Terahertz Sources Based On Intracavity Parametric Frequency Down-Conversion Using Quasi-Phase-Matched Gallium Arsenide


There exist few sources of tunable electromagnetic radiation at frequencies between 0.1–10 THz. Of the sources based on nonlinear optical processes which do exist, the conversion efficiencies are on the order of 10e−6 for systems which fit on an optical table. With the advent of quasi-phase-matched (QPM) nonlinear-optical frequency conversion processes, coherent sources of frequency-tunable radiation in the visible and infrared were developed. QPM can be extended to generating tunable THz-frequency radiation via parametric frequency down-conversion where energy is transferred from radiation in the near-infrared (λ ∼ 2 µm) to the far-infrared (λ ∼ 300 µm). GaAs is an excellent nonlinear-optical material for QPM THz generation due to its large nonlinear-optical coefficient, small absorption coefficient at THz frequencies (∼1 order of magnitude smaller than other nonlinear-optical materials), and small mismatch between the optical and THz refractive indices. Three types of micro-structured GaAs have been used to generate THz radiation by parametric frequency down-conversion: (i) orientation-patterned GaAs, OP-GaAs (ii) optically contacted GaAs wafers, OC-GaAs, and (iii) diffusion-bonded GaAs plates, DB-GaAs. THz frequencies between 0.5–3.5 THz were generated using the various GaAs samples.

THz average powers as large as 1 mW generated from a pump power of 8.5 W, corresponding to an optical-to-THz power conversion efficiency of 1.2 × 10e−4 were observed by placing the GaAs inside a doubly resonant synchronously pumped optical parametric oscillator. The quantum conversion efficiencies were as large as 1.2%. The parametric conversion efficiency for THz generation is inherently small since the ratio of the THz and optical frequencies is small. Difference-frequency generation (DFG) between the intracavity signal and idler waves generated the THz radiation. The doubly resonant optical parametric oscillator (DRO) resonated the signal and idler pulses, with picosecond-scale pulse widths and greater than 50 W of average power in each wave at λ ≈ 2 µm. The frequency splitting between the signal and idler waves was tuned by adjusting the temperature of the DRO gain material, periodically poled LiNbO3 (PPLN). The bandwidths of the resonant signal and idler waves were between 100–200 GHz since the OPO process used Type-II QPM where the signal and idler fields were orthogonally polarized. Designs for maximizing the THz power for both the singly and doubly resonant OPOs were described yielding expressions for the THz, signal, idler, and pump powers in terms of crystal length, optical beam size, and optical absorption coefficient.

A THz-cascading process was observed during which the THz wave was amplified in the GaAs crystal by multiple pairs of infrared waves. Quantum-mechanically, THz cascading corresponds to the generation of multiple THz photons from a single infrared photon. For proper designs of the OPO-cavity losses and compensation of the dispersion of the intracavity PPLN and GaAs crystals, quantum conversion efficiencies far greater than 100% can be achieved.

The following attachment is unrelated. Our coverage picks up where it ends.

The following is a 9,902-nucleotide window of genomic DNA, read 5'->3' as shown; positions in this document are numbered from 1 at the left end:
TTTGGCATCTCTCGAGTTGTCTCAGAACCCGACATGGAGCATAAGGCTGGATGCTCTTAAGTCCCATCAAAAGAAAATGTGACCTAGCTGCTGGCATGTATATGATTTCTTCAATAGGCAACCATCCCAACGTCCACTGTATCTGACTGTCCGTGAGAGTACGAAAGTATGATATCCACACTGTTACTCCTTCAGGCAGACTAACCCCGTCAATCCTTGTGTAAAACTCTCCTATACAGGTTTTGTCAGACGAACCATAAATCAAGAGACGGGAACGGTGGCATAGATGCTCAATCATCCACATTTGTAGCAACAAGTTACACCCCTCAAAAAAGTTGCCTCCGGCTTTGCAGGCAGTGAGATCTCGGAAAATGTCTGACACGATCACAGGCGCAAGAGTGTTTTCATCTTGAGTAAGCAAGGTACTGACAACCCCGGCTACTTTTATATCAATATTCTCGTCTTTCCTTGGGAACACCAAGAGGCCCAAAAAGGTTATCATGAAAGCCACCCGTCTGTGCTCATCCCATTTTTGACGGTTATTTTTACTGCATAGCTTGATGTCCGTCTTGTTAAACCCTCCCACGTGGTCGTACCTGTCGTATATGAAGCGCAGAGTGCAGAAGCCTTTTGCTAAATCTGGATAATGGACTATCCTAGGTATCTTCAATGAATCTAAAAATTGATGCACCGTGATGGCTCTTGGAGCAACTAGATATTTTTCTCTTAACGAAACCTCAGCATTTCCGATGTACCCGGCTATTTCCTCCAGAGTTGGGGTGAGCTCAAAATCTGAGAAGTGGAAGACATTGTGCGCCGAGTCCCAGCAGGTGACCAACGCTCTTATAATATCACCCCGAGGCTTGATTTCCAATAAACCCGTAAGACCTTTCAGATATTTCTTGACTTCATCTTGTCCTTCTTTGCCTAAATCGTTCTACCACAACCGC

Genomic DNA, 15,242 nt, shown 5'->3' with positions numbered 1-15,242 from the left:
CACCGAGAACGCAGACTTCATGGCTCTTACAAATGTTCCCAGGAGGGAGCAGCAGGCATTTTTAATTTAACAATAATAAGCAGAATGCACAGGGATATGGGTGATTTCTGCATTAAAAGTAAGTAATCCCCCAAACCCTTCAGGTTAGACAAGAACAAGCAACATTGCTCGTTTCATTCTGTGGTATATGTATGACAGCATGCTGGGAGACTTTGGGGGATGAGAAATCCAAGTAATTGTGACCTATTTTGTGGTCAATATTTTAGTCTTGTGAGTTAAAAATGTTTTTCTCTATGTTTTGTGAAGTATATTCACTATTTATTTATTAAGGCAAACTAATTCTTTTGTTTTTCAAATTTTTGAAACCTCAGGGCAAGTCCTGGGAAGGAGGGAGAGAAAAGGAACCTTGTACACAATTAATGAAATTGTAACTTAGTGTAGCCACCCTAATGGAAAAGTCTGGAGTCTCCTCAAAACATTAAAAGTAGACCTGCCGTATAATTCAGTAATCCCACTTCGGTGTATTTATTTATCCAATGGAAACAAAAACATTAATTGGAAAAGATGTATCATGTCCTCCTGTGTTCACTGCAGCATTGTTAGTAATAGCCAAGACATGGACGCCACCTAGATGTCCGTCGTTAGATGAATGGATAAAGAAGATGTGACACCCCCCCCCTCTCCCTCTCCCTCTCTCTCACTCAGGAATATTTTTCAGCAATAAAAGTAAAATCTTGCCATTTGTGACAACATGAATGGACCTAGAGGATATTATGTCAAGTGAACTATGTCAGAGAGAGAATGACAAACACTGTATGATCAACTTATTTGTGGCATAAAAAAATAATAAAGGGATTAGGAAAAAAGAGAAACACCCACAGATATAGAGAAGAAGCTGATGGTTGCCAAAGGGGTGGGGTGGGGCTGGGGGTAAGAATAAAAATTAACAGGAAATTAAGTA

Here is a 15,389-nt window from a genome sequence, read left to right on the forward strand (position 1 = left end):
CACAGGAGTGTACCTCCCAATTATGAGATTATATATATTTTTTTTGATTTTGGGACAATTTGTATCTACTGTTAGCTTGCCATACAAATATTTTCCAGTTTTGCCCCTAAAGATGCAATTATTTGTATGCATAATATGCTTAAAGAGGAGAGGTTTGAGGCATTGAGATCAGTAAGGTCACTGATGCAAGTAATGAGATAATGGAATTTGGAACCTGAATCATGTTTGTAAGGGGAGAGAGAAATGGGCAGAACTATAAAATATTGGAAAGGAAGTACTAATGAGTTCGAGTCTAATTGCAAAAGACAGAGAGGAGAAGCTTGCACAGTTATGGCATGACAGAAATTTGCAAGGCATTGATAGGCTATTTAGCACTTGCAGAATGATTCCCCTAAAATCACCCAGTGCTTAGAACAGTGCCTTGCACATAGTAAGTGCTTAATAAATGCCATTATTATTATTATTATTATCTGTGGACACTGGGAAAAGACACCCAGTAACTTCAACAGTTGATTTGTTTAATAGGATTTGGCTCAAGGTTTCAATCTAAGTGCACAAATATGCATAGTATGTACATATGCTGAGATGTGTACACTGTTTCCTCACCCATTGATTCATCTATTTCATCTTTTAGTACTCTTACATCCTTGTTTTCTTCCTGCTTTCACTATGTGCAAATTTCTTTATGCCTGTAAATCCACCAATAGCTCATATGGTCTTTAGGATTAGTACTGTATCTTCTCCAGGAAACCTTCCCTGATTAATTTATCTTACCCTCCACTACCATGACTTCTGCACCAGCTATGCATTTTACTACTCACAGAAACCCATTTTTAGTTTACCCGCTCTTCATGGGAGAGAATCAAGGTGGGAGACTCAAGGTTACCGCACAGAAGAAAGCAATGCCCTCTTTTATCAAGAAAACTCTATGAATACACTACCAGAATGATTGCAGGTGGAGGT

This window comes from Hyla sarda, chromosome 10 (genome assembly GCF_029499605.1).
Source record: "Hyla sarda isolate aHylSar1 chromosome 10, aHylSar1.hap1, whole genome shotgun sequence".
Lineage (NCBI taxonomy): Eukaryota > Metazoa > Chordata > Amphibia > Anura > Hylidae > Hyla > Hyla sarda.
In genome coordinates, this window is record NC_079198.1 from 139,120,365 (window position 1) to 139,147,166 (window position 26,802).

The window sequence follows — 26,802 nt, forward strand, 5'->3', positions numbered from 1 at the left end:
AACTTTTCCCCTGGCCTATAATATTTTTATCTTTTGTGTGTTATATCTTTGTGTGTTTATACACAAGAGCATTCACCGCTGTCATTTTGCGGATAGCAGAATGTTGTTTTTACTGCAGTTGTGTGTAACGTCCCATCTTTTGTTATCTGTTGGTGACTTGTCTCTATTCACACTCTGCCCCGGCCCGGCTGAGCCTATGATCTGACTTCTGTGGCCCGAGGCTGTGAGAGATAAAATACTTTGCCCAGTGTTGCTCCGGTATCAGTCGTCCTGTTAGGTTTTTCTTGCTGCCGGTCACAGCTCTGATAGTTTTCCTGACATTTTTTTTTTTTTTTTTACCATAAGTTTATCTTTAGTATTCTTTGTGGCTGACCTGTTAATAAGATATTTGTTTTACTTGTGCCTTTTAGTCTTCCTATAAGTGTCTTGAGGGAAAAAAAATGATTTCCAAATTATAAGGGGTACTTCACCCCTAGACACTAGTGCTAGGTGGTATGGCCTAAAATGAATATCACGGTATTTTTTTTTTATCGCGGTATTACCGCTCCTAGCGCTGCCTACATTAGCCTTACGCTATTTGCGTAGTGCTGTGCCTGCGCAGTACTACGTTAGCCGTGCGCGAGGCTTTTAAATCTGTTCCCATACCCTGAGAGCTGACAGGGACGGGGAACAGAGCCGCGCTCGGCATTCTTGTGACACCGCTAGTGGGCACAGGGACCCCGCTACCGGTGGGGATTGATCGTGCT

An electronic feedback system was developed to stabilize the intracavity power of the DRO as well as the generated THz power. Locked operation lasted as long as 30 minutes limited only by the thermal expansion of the optical table and the finite expansion of the PZT element. A passive thermo-optic feedback effect also stabilized the DRO power, where absorbed optical power in the GaAs deposited heat leading to a rise in the refractive index of the GaAs. A characterization of this thermo-optic effect in terms of a negative feedback system has been described.

Independently varying the signal and idler cavity lengths in the DRO led to the discovery of certain cavity-length regimes where oscillation may not occur as well as cavity-length regimes where the temporal overlap of the signal and idler pulses is maximized. A numerical simulation was developed modeling the temporal features of the DRO. The results of the numerical simulations agreed well with experimental measurements. The temporal overlap of the pulses was calculated for several values of parametric gain and DRO round-trip loss, and operating regimes where the pulses were symmetric and the temporal overlap was nearly maximized were identified. An approach to re-time the pulses using a pair of intracavity birefringent crystals such that the temporal overlap is maximized is described.

Fluctuations of the intracavity power of the synchronously pumped optical parametric oscillator were measured. Over certain cavity-length detunings, the fluctuations were aperiodic with microsecond-scale transients. At longer cavity-length detunings, the fluctuations were periodic (and nearly sinusoidal) with fundamental frequencies between 200–700 kHz. The numerical simulations reproduced the fluctuations and showed that the minimum set of physical effects necessary to produce the fluctuations are three-wave mixing, group-velocity mismatch, and self-phase-modulation of the resonant wave in the case of a singly resonant oscillator. Operating regimes that evade the appearance of these oscillations were identified.


June, 2009